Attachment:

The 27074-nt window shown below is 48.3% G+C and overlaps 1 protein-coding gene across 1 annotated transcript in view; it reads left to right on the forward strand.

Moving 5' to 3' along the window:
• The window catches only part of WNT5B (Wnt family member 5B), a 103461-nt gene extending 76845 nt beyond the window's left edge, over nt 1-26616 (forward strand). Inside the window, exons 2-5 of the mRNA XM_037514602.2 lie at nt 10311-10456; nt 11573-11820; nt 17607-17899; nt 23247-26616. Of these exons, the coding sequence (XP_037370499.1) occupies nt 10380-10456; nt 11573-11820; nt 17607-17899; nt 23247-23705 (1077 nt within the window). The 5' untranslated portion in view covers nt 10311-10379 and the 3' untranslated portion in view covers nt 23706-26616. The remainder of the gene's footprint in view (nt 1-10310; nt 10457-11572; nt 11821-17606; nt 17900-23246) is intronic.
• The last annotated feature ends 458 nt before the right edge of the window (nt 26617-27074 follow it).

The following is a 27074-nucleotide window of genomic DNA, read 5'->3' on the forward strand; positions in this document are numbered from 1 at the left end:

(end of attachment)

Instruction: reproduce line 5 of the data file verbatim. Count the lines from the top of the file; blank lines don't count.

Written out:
The following is a 27074-nucleotide window of genomic DNA, read 5'->3' on the forward strand; positions in this document are numbered from 1 at the left end: